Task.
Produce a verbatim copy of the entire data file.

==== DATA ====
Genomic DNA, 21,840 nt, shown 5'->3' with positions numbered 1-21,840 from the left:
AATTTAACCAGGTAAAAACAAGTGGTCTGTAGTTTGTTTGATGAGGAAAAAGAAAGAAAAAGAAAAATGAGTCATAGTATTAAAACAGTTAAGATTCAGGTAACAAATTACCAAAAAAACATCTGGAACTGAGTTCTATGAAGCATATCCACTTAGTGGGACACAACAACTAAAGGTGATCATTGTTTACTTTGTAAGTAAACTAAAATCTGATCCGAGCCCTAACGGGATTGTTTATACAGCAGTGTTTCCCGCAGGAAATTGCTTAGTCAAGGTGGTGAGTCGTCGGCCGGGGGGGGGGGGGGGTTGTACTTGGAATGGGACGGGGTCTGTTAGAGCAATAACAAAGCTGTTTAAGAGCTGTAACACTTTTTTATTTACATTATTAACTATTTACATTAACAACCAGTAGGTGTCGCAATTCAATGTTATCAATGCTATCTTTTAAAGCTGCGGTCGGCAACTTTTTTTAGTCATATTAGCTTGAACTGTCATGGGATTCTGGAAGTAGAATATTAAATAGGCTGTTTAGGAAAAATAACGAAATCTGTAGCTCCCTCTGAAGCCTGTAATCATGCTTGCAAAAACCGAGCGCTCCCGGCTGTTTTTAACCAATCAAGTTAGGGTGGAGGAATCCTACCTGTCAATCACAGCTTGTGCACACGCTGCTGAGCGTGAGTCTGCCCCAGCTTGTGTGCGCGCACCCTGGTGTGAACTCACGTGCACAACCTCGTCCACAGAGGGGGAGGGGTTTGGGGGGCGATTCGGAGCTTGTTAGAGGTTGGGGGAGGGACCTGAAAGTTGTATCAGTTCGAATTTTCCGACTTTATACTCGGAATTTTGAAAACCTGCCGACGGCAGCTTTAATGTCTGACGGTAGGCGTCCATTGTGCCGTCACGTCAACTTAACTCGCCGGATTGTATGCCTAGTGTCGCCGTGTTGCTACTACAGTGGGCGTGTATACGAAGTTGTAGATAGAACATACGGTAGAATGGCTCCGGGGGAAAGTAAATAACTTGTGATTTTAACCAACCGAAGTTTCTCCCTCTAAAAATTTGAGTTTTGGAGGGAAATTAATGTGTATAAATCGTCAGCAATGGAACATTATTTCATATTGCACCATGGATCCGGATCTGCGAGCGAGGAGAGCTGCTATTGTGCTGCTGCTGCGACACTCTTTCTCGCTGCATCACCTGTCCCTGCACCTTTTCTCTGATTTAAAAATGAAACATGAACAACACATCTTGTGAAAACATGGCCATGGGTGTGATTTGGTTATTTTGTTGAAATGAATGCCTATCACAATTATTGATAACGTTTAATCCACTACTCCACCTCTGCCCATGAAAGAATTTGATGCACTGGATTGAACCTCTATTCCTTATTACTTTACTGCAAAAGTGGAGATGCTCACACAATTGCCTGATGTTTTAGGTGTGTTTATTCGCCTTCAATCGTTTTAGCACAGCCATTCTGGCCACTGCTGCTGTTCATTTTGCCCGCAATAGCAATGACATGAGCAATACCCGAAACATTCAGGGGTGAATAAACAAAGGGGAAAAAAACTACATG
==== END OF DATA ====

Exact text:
Genomic DNA, 21,840 nt, shown 5'->3' with positions numbered 1-21,840 from the left:
AATTTAACCAGGTAAAAACAAGTGGTCTGTAGTTTGTTTGATGAGGAAAAAGAAAGAAAAAGAAAAATGAGTCATAGTATTAAAACAGTTAAGATTCAGGTAACAAATTACCAAAAAAACATCTGGAACTGAGTTCTATGAAGCATATCCACTTAGTGGGACACAACAACTAAAGGTGATCATTGTTTACTTTGTAAGTAAACTAAAATCTGATCCGAGCCCTAACGGGATTGTTTATACAGCAGTGTTTCCCGCAGGAAATTGCTTAGTCAAGGTGGTGAGTCGTCGGCCGGGGGGGGGGGGGGGTTGTACTTGGAATGGGACGGGGTCTGTTAGAGCAATAACAAAGCTGTTTAAGAGCTGTAACACTTTTTTATTTACATTATTAACTATTTACATTAACAACCAGTAGGTGTCGCAATTCAATGTTATCAATGCTATCTTTTAAAGCTGCGGTCGGCAACTTTTTTTAGTCATATTAGCTTGAACTGTCATGGGATTCTGGAAGTAGAATATTAAATAGGCTGTTTAGGAAAAATAACGAAATCTGTAGCTCCCTCTGAAGCCTGTAATCATGCTTGCAAAAACCGAGCGCTCCCGGCTGTTTTTAACCAATCAAGTTAGGGTGGAGGAATCCTACCTGTCAATCACAGCTTGTGCACACGCTGCTGAGCGTGAGTCTGCCCCAGCTTGTGTGCGCGCACCCTGGTGTGAACTCACGTGCACAACCTCGTCCACAGAGGGGGAGGGGTTTGGGGGGCGATTCGGAGCTTGTTAGAGGTTGGGGGAGGGACCTGAAAGTTGTATCAGTTCGAATTTTCCGACTTTATACTCGGAATTTTGAAAACCTGCCGACGGCAGCTTTAATGTCTGACGGTAGGCGTCCATTGTGCCGTCACGTCAACTTAACTCGCCGGATTGTATGCCTAGTGTCGCCGTGTTGCTACTACAGTGGGCGTGTATACGAAGTTGTAGATAGAACATACGGTAGAATGGCTCCGGGGGAAAGTAAATAACTTGTGATTTTAACCAACCGAAGTTTCTCCCTCTAAAAATTTGAGTTTTGGAGGGAAATTAATGTGTATAAATCGTCAGCAATGGAACATTATTTCATATTGCACCATGGATCCGGATCTGCGAGCGAGGAGAGCTGCTATTGTGCTGCTGCTGCGACACTCTTTCTCGCTGCATCACCTGTCCCTGCACCTTTTCTCTGATTTAAAAATGAAACATGAACAACACATCTTGTGAAAACATGGCCATGGGTGTGATTTGGTTATTTTGTTGAAATGAATGCCTATCACAATTATTGATAACGTTTAATCCACTACTCCACCTCTGCCCATGAAAGAATTTGATGCACTGGATTGAACCTCTATTCCTTATTACTTTACTGCAAAAGTGGAGATGCTCACACAATTGCCTGATGTTTTAGGTGTGTTTATTCGCCTTCAATCGTTTTAGCACAGCCATTCTGGCCACTGCTGCTGTTCATTTTGCCCGCAATAGCAATGACATGAGCAATACCCGAAACATTCAGGGGTGAATAAACAAAGGGGAAAAAAACTACATG